UN / YEMEN

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14-Apr-2022 00:03:21
The Special Envoy of the Secretary-General for Yemen Hans Grundberg told the Security Council that since the start of the truce in the country, “there have been encouraging signs that halting the cyclical patterns of escalation is possible.” UNIFEED

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STORY: UN / YEMEN
TRT: 3:21
SOURCE: UNIFEED
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LANGUAGE: ENGLISH / ARABIC / NATS

DATELINE: 14 APRIL 2022, NEW YORK CITY
SHOTLIST:
RECENT - NEW YORK CITY

1. Wide shot, UN headquarters

14 APRIL 2022, NEW YORK CITY

2. Wide shot, Security Council
3. SOUNDBITE (English) Hans Grundberg, Special Envoy of the Secretary-General for Yemen, United Nations:
“Since the start of the Truce, there have been encouraging signs that halting the cyclical patterns of escalation is possible. There has been a significant reduction in violence and civilian casualties. There have been no confirmed airstrikes inside Yemen or cross-border attacks emanating from Yemen. There is more fuel flowing through Hudaydah ports into the country. Preparations are underway for commercial flights to depart from Sana’a airport for the first time since 2016. My Office is working to bring the parties together to open roads in Taiz and other governorates. The impact of this on Yemeni lives, as well as the symbolism, should not be underestimated.”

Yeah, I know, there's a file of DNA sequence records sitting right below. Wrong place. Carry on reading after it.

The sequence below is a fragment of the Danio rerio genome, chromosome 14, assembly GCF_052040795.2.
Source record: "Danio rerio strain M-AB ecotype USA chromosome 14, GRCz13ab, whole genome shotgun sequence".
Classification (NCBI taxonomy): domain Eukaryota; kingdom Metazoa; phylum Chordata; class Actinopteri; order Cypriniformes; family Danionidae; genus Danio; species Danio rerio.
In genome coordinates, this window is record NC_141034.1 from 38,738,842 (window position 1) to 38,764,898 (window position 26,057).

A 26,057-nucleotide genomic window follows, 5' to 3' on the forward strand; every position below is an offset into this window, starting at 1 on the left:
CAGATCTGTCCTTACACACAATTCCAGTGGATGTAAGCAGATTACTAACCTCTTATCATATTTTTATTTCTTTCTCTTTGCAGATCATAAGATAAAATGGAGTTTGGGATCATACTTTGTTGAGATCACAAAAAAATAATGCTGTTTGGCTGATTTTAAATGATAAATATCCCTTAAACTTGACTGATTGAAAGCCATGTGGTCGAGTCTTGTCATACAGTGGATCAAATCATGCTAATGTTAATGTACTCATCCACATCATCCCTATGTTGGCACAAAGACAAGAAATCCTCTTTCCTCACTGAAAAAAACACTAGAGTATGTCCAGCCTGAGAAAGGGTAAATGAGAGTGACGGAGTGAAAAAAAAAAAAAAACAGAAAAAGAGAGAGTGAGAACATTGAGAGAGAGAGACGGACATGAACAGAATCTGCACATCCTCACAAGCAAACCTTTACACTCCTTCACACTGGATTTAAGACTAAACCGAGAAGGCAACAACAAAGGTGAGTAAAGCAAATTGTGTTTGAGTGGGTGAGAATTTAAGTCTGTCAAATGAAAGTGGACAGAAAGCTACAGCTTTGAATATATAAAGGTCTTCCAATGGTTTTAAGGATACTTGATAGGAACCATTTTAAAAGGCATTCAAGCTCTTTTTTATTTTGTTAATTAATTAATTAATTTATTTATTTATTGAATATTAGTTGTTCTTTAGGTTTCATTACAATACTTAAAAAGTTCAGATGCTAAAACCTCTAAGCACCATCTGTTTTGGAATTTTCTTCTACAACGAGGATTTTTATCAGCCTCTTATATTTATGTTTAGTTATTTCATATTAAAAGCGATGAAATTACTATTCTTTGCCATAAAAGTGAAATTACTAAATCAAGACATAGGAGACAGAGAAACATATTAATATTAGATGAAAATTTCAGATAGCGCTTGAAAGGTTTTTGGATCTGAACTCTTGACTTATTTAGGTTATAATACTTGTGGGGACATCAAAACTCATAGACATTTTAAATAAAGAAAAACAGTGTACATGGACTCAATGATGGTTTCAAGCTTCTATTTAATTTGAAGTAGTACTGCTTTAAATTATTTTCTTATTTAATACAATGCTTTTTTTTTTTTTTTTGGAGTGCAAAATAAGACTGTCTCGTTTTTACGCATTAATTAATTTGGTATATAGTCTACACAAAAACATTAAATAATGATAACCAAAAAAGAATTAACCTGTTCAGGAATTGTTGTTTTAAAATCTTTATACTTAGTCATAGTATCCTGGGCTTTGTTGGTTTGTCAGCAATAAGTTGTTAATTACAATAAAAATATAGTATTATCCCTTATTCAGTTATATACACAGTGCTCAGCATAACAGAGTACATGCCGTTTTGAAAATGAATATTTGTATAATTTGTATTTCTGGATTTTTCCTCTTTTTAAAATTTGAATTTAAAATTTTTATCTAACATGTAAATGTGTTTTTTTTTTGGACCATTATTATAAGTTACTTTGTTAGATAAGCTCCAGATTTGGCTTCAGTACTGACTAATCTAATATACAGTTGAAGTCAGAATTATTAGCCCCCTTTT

4. Med shot, Abdullah al-Saadi writing
5. SOUNDBITE (English) Hans Grundberg, Special Envoy of the Secretary-General for Yemen, United Nations:
“The Truce offers a rare opportunity to pivot toward a peaceful future. The coming weeks will be a test of the parties’ commitments to uphold their obligations. This is a time to build trust and confidence, which is not easy after more than seven years of conflict. Yemen will need the international community’s support as much as ever to maintain the momentum and move toward finding an inclusive, peaceful, and sustainable end to the conflict. And I will need your redoubled efforts and support during this critical period.”
6. Med shot, Security Council
7. SOUNDBITE (English) Martin Griffiths, Under-Secretary-General for Humanitarian Affairs and Emergency Relief Coordinator:
“The truce also aims to facilitate the movement of people, goods, and humanitarian assistance by resuming commercial flights from Sana’a airport and working to re-open roads in Taiz and other areas. Communities living near front lines – including in Taiz, where residents have suffered for years as their city has been encircled by conflict and roads blocked – would then become easier to reach. People who need to travel abroad from Sana’a for medical care or other reasons would, at last, be able to do so. This is all good news, so long as the truce holds.”
8. Med shot, Security Council
9. SOUNDBITE (English) Martin Griffiths, Under-Secretary-General for Humanitarian Affairs and Emergency Relief Coordinator: